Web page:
Before hurricane Katrina and the appalling loss of life it brought, the main story dominating the American media was the price of petrol. The "scandal" of "spiralling" gas prices reaching $2.75 a gallon gripped the most powerful nation on earth.

That's about 36p a litre. It was, thus, slightly like one of those cartoons with an elephant standing on a chair, trembling with a little mouse staring up at it.

On a trip to the States a couple of weeks ago, I detected a palpable sense of panic. Newspapers reported that gas station customers were refusing to pay for their fuel. There was a sharp increase in sales of lockable fuel caps and plenty of tales of people trying to siphon petrol out of neighbours' tanks.

People are shocked at having to pay as much as 40 bucks (£22 or so) to fill up one huge SUV. One TV news show featured a "spotlight on gas prices" - a roving reporter wandering around the Union, broadcasting from various service stations about the feelings of the populace in the face of this threat to the homeland. From Salt Lake City to Memphis, the mood was ugly. Gas is at an all-time high, and Americans are not shy of moaning about it.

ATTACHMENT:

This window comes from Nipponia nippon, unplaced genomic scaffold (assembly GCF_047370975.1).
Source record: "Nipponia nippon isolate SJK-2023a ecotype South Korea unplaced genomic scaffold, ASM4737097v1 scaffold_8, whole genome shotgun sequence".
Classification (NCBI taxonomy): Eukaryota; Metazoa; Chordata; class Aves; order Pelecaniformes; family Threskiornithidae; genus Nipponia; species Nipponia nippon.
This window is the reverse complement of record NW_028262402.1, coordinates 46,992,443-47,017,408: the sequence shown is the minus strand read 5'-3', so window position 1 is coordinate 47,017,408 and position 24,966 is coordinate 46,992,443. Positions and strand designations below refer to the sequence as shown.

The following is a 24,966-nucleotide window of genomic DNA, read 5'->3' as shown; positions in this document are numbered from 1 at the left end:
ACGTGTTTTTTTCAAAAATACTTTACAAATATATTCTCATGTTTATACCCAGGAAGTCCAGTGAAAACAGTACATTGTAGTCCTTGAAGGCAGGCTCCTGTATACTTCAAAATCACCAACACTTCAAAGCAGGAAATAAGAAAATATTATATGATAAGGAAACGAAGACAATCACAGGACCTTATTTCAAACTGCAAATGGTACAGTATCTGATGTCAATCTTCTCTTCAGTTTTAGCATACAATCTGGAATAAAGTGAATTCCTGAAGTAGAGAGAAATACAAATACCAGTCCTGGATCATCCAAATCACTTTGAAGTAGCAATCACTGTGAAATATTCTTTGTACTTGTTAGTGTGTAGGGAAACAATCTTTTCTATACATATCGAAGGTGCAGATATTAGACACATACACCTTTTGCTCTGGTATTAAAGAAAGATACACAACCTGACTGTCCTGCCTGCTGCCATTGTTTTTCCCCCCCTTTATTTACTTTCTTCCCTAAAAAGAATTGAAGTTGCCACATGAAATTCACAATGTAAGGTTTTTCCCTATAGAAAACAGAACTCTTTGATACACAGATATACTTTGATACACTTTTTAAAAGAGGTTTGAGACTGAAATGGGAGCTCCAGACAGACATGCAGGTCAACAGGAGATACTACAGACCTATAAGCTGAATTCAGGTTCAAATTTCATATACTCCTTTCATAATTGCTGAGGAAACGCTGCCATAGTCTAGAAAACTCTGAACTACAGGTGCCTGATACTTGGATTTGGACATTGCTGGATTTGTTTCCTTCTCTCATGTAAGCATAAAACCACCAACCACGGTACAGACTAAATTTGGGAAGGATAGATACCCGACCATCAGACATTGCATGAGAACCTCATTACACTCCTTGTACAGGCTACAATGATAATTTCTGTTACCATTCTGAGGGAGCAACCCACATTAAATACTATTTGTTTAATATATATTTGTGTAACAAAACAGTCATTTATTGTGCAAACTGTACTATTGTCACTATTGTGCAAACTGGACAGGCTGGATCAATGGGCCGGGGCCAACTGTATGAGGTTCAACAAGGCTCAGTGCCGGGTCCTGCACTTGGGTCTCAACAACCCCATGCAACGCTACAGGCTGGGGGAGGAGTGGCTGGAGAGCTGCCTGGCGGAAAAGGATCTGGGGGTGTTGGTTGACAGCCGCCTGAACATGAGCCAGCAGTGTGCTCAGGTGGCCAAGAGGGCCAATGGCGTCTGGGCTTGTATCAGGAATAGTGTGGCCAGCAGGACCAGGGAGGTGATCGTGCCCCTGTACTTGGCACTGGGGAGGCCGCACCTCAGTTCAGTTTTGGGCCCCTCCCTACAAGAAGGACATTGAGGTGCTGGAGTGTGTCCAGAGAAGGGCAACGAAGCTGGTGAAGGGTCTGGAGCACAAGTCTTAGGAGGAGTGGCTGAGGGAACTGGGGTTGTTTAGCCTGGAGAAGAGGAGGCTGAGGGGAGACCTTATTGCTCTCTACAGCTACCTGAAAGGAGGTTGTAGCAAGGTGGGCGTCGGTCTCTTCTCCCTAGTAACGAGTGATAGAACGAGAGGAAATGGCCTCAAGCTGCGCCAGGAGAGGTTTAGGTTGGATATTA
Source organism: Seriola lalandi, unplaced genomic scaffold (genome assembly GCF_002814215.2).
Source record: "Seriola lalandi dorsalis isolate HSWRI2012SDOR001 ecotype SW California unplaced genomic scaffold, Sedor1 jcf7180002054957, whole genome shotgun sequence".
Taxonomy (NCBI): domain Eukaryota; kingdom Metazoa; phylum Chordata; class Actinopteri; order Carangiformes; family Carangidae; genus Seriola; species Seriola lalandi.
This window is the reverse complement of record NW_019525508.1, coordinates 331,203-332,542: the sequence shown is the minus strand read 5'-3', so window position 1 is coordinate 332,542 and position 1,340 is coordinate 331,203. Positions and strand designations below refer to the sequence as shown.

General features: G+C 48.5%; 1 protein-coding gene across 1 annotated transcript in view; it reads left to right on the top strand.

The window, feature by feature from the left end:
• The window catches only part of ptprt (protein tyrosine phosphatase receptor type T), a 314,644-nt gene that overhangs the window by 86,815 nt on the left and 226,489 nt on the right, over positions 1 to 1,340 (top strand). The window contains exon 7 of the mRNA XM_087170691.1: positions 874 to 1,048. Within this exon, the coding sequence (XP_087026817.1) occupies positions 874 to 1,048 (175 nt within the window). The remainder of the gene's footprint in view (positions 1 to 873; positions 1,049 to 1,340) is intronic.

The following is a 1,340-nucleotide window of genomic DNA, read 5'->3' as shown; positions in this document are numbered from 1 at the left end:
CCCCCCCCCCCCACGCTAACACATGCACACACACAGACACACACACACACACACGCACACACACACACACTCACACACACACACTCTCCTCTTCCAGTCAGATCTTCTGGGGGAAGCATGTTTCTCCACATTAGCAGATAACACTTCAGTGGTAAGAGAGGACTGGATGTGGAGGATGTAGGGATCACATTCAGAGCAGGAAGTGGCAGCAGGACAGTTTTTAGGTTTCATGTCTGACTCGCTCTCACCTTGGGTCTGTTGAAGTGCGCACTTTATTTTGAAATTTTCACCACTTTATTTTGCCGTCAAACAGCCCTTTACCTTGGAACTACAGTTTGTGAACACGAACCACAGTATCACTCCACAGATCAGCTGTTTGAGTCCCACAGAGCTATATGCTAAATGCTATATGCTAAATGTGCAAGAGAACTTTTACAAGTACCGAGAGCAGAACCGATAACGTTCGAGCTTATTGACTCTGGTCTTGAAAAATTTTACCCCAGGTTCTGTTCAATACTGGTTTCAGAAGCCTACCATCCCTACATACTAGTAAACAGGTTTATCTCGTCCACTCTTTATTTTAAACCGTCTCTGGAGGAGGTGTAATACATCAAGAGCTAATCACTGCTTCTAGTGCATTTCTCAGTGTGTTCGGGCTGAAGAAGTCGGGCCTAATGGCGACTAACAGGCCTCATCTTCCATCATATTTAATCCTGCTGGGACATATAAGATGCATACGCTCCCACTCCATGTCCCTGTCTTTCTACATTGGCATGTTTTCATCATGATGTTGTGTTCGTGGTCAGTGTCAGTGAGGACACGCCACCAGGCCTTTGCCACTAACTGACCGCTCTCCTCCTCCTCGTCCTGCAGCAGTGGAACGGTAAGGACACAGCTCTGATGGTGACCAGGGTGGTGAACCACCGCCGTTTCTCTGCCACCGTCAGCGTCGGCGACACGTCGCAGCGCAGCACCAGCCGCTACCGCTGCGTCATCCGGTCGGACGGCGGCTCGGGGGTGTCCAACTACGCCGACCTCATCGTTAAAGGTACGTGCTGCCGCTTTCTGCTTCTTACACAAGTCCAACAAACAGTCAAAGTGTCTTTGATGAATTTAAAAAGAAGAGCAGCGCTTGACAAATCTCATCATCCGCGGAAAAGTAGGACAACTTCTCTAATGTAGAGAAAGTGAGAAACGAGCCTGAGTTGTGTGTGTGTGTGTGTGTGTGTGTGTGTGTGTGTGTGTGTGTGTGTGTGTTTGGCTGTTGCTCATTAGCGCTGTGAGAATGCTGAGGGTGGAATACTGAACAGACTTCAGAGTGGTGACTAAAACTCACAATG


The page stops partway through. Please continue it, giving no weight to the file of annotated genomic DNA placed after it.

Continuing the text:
Yet, as I said at the time to an American citizen I was fortunate enough to know reasonably well (I would not have said it to a stranger), there is only one sane response to all this whingeing: "Good".

For the rest of the world, at any rate, has long known that the American motorist was living a charmed life, consuming the Earth's most precious resource at a rate that was not good for the planet. That much was familiar ground, and one of the underlying reasons why the Americans couldn't dream of signing up to the Kyoto accord. That, and the fact that it is in the SUV and people carrier (or "minivan") sectors of the car market that the home team of General Motors, Ford and Chrysler-Jeep still claim a competitive advantage. Hence the SUV's exemption from fuel-economy rules imposed on car-makers.

True, plans to tighten those rules up were announced last week by the US Transportation Department, but only by a couple of miles per gallon, and not until 2011. What's good for GM, it seems, is still good for the American economy: no one wants to see an already financially precarious General crash to the floor.

Still, the oddest thing about the American taste for Cadillac Escalades and Lincoln Navigators and Hummers and Winnebago motorhomes and all the other behemoths that make a Range Rover look like a Mini, is that they are so unpatriotic. You see, if the US wants to be spared its dependence on those weird/nasty/unstable oil producers from Saudi Arabia to Nigeria to Venezuela, it could go a long way to self-sufficiency simply by downsizing its driving habits. But moms claim they can't live without their minivans, and the makers say that running a Chevy or a Jeep is living the American dream. I have a feeling that even a British-style $7 gallon wouldn't get them to change their ways.


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